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  1. Yuko Okumura, Yasuhiro Kanakogi, Takayuki Kanda, Hiroshi Ishiguro & Shoji Itakura (2013). The Power of Human Gaze on Infant Learning. Cognition 128 (2):127-133.
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  2. Michihiro Shimada & Takayuki Kanda (2012). What is the Appropriate Speech Rate for a Communication Robot. Interaction Studies 13 (3):406-433.
    This study investigates the influence of a robot's speech rate. In human communication, slow speech is considered boring, speech at normal speed is perceived as credible, and fast speech is perceived as competent. To seek the appropriate speech rate for robots, we test whether these tendencies are replicated in human-robot interaction by conducting an experiment with four rates of speech: fast, normal, moderately slow, and slow. Our experimental results reveal a rather surprising trend. Participants prefer normal and moderately slow speech (...)
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  3. Christian Becker-Asano, Takayuki Kanda, Carlos Ishi & Hiroshi Ishiguro (2011). Studying Laughter in Combination with Two Humanoid Robots. AI and Society 26 (3):291-300.
    To let humanoid robots behave socially adequate in a future society, we started to explore laughter as an important para-verbal signal known to influence relationships among humans rather easily. We investigated how the naturalness of various types of laughter in combination with different humanoid robots was judged, first, within a situational context that is suitable for laughter and, second, without describing the situational context. Given the variety of human laughter, do people prefer a certain style for a robot’s laughter? And (...)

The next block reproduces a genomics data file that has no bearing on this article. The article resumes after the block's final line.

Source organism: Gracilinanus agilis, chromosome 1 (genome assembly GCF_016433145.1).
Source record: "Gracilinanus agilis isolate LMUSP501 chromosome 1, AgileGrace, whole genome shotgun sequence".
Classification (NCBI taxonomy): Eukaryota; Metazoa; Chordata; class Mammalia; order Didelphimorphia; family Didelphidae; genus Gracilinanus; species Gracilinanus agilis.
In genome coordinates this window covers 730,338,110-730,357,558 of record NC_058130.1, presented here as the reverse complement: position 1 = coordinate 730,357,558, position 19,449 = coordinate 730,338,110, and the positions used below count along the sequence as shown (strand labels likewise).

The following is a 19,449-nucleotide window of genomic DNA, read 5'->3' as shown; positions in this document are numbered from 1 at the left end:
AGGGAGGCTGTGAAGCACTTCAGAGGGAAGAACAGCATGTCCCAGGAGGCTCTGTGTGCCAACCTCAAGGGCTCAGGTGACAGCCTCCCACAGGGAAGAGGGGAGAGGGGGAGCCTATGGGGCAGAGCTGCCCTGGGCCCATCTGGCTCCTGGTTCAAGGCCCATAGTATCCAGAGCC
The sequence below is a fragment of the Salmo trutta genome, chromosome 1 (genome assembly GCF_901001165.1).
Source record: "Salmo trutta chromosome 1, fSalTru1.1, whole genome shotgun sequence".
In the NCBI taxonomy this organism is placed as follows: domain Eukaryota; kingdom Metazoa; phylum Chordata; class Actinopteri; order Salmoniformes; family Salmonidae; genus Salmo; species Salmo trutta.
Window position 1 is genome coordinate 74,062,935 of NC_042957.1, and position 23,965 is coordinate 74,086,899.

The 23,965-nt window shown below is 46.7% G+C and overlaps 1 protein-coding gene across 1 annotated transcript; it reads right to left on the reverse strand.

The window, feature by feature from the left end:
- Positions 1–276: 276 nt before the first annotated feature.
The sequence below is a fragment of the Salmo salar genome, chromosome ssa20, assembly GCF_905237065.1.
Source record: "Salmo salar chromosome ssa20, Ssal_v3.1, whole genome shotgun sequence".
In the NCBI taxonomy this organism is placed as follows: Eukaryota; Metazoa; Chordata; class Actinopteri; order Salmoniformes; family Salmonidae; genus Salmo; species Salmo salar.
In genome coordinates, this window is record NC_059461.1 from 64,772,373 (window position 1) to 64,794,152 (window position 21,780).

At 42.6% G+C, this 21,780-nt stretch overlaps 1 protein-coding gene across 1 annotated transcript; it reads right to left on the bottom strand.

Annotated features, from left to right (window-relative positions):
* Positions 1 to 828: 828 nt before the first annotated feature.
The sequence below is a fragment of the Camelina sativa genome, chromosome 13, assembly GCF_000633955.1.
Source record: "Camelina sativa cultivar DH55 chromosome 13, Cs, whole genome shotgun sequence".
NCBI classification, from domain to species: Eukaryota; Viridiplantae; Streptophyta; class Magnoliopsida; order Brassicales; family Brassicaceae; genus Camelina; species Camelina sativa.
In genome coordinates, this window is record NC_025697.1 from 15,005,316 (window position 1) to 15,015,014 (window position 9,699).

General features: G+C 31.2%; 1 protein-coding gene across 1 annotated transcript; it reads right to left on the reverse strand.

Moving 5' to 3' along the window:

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  4. Yusuke Moriguchi, Takayuki Kanda, Hiroshi Ishiguro, Yoko Shimada & Shoji Itakura (2011). Can Young Children Learn Words From a Robot? Interaction Studies 12 (1):107-118.
    Young children generally learn words from other people. Recent research has shown that children can learn new actions and skills from nonhuman agents. This study examines whether young children could learn words from a robot. Preschool children were shown a video in which either a woman (human condition) or a mechanical robot (robot condition) labeled novel objects. Then the children were asked to select the objects according to the names used in the video. The results revealed that children in the (...)
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  5. Tatsuya Nomura, Takayuki Kanda, Tomohiro Suzuki & Kensuke Kato (2009). Age Differences and Images of Robots: Social Survey in Japan. Interaction Studies 10 (3):374-391.
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  6. Christoph Bartneck, Tomohiro Suzuki, Takayuki Kanda & Tatsuya Nomura (2007). The Influence of People's Culture and Prior Experiences with Aibo on Their Attitude Towards Robots. AI and Society 21 (1-2):217-230.